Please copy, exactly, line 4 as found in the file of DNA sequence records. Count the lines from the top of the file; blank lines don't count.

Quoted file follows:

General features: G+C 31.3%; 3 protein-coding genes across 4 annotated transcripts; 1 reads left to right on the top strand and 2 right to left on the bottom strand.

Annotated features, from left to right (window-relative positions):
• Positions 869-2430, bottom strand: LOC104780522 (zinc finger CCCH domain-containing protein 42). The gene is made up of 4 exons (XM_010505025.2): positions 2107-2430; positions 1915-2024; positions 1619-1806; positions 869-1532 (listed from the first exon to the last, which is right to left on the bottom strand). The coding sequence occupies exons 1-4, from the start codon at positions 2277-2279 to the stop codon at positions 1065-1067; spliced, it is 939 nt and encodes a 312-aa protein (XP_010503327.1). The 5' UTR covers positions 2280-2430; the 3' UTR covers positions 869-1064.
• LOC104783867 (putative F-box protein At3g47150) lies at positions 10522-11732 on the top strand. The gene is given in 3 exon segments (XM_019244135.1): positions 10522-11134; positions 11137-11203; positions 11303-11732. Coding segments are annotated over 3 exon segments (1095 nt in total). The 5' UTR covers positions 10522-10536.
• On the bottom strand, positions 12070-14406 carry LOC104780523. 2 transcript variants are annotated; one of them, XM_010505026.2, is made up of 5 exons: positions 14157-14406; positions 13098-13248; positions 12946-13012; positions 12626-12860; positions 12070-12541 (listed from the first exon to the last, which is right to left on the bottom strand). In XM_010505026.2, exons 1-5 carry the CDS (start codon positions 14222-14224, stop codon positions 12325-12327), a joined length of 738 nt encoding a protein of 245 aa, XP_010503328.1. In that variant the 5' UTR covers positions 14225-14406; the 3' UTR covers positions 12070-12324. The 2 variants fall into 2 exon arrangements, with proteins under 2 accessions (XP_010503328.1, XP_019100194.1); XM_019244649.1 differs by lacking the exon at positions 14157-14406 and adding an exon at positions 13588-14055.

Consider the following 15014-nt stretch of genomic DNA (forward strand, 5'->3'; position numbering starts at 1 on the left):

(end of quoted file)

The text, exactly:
• LOC104783867 (putative F-box protein At3g47150) lies at positions 10522-11732 on the top strand. The gene is given in 3 exon segments (XM_019244135.1): positions 10522-11134; positions 11137-11203; positions 11303-11732. Coding segments are annotated over 3 exon segments (1095 nt in total). The 5' UTR covers positions 10522-10536.